*by explicitly I mean they say it outright, there isn’t any explicit sex in the books.

  • Nathan: *throws rock at Sam's window*
  • Sam: Nathan, why are you throwing rocks at my window? You have a phone.
  • Nathan: *throws phone at window*
  • Sam: GOD DAMN IT, NATHAN.

dudes. my dudes. listen to me… what about like uncharted BUT in star wars AU? featuring:

  • nathan drake, the worst possible smuggler ever, always with ten bounty hunters after him; 
  • elena fisher, quite possibly the most badass journalist in a dozen of systems; rumour has it she’s daughter of a powerful senator
  • victor sullivan, retired smuggler, could have been in a jedi order when young, who knows??? not his way of life though, the jedi 
  • chloe frazer, one of best pilots in the galaxy, especially if you’re not exactly on the side of law;
  • sam drake, a smuggler, spent his youth in prison, working with the hutt cartel now;
  • nadine ross, one of the most feared and succesful mercenary bosses, plays a bounty hunter when it’s worth it; 
  • harry flynn, the worst apprentice that any sith lord could ask for;
  • lazarevic, the sith lord; 
  • rafe adler, senator and royalty, quite fascinated with the dark ways of the force; 
  • charlie cutter, smuggler, thief, pilot, depending on what the job needs him to be; 
  • salim, the jedi master who once had the misfortune of meeting drake and obviously had to get him out of trouble;
  • katherine marlowe, the ruthless bounty hunter, has close ties with the royalty
  • eddie raja, lesser smuggler, makes worse life choices than drake; 
  • atoq navarro, works with the hutts but not for them - a crime lord, if you will;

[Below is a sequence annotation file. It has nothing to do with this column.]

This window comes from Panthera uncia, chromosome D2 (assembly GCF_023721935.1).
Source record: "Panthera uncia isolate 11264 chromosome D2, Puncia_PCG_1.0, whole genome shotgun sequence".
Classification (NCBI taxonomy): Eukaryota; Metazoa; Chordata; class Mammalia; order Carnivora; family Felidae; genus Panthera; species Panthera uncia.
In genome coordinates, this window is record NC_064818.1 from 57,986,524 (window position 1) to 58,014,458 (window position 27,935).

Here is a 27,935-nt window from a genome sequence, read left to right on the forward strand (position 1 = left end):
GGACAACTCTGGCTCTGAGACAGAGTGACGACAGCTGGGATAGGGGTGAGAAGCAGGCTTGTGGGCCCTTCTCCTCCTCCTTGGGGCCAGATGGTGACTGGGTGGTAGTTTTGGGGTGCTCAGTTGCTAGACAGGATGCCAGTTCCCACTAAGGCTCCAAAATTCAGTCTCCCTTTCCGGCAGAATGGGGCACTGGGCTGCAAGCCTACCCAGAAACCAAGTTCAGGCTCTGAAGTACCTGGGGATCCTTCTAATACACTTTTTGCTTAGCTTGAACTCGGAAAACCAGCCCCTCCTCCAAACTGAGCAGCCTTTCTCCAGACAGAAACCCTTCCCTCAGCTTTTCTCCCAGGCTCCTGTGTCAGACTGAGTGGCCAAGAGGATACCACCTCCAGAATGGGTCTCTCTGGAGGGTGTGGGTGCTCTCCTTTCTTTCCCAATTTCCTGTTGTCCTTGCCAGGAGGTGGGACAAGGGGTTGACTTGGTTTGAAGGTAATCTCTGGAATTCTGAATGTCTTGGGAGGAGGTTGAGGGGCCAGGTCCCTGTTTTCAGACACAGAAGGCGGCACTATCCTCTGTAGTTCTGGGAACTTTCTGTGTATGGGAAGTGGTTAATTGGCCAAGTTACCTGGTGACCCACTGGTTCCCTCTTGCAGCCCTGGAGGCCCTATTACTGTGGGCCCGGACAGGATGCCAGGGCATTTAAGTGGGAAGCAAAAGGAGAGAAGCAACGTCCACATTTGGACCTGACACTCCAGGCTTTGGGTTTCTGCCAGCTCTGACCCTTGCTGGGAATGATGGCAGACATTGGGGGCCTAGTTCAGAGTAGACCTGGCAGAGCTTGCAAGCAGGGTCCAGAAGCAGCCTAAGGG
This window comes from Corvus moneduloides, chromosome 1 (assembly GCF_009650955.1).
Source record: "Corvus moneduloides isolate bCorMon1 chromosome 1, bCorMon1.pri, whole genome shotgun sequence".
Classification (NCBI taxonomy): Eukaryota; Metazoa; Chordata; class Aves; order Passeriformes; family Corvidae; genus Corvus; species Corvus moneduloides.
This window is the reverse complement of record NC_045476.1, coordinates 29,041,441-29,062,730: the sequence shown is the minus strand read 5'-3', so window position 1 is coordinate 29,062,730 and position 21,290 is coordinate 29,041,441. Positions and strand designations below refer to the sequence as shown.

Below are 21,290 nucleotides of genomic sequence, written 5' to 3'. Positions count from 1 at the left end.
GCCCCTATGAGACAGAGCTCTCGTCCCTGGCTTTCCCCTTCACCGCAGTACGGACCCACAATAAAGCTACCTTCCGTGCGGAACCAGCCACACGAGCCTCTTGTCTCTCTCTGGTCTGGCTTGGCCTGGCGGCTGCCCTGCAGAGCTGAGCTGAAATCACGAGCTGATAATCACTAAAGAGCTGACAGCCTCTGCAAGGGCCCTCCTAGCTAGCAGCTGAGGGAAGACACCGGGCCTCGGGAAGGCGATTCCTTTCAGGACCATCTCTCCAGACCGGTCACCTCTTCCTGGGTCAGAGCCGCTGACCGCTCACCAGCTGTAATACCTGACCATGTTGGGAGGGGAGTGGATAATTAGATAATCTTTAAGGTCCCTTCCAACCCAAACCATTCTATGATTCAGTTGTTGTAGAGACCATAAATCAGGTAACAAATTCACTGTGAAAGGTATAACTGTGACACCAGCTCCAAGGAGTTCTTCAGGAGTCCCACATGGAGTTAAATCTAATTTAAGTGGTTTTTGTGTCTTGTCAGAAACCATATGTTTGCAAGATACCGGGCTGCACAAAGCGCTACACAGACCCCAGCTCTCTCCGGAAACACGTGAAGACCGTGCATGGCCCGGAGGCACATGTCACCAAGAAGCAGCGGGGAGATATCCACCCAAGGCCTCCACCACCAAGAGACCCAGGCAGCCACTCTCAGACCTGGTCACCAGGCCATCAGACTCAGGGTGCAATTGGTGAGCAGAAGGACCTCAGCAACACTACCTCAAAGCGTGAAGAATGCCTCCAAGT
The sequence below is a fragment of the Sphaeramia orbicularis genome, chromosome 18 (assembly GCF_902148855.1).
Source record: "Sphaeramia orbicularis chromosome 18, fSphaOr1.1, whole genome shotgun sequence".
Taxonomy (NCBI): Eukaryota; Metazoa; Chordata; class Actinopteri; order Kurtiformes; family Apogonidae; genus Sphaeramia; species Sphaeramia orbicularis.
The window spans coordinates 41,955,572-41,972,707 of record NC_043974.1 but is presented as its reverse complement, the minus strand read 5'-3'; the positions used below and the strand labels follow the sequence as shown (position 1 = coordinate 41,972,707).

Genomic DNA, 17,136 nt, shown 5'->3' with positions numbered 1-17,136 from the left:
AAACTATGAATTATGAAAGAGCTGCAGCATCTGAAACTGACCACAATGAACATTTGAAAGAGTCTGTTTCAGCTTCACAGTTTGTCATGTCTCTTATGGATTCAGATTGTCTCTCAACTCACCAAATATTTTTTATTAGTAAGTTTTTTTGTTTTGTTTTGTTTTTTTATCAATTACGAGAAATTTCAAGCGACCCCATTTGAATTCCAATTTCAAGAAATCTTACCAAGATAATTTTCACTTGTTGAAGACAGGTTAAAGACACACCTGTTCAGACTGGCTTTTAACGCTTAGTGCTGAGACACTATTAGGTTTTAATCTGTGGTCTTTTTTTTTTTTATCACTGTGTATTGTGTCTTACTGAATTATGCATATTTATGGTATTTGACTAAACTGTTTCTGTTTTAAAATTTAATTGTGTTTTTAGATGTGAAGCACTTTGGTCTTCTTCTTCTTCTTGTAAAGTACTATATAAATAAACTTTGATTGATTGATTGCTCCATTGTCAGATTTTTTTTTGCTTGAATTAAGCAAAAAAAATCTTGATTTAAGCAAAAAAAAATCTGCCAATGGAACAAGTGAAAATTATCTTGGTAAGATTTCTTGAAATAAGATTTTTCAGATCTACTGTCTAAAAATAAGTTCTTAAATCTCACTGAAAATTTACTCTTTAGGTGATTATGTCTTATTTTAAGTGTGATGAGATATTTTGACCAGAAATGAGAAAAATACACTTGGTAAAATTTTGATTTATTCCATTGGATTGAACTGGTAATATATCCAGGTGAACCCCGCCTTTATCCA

• talbot, marlowe’s right hand, quite possibly the dark side powers user;  
  • rameses, smuggler working for marlowe (stole drake’s ship. once.)
  • Elena: You need them to think you're stronger than you actually are.
  • Nate: That's what you do.
  • Elena: Me? Oh, no. My power is no illusion.
  • Elena: I can fucking demolish you.
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It’s not a walk in the park
To love each other
But when our fingers interlock,
Can’t deny, can’t deny you’re worth it
‘Cause after all this time I’m still into you

"5-time Oscar Nominated film, Interstellar"

Sounds good right?

If you haven’t heard, Interstellar has been nominated in 5 categories:

  • Best Original Score - Hans Zimmer.
  • Best Production Design - Nathan Crowley (Production Design), Gary Fettis (Set Decoration)
  • Best Sound Editing - Richard King.
  • Best Sound Mixing - Gary A. Rizzo, Gregg Landaker, Mark Weingarten.
  • Best Visual Effects - Paul Franklin, Andrew Lockley, Ian Hunter, Scott Fisher.

Dakhla (الداخلة‎) is a city in Western Sahara under Moroccan control. It is the capital of the Moroccan administrative region Oued Ed-Dahab-Lagouira. It has about 55,618 inhabitants and is built on a narrow peninsula of the Atlantic Coast about 550 km south of El Aaiún (Laayoune). The area was inhabited by Berbers since ancient times. Dakhla was expanded or possibly founded by Spanish settlers during the expansion of their Empire. The Spanish interest in the Western African coast was the result of fishing activities carried out from the nearby Canary Islands by Spanish fishers and the Barbary pirates menace. Spanish fishers were seal fur traders and hunters, fishers and whalers on the Sahara coast from Dakhla to Cabo Blanco from 1500 to present, extending by West coast of Africa to whaling humpback whales and whale calves, mostly in Cape Verde and Guinea gulf in Annobon, São Tomé and Príncipe islands just to 1940.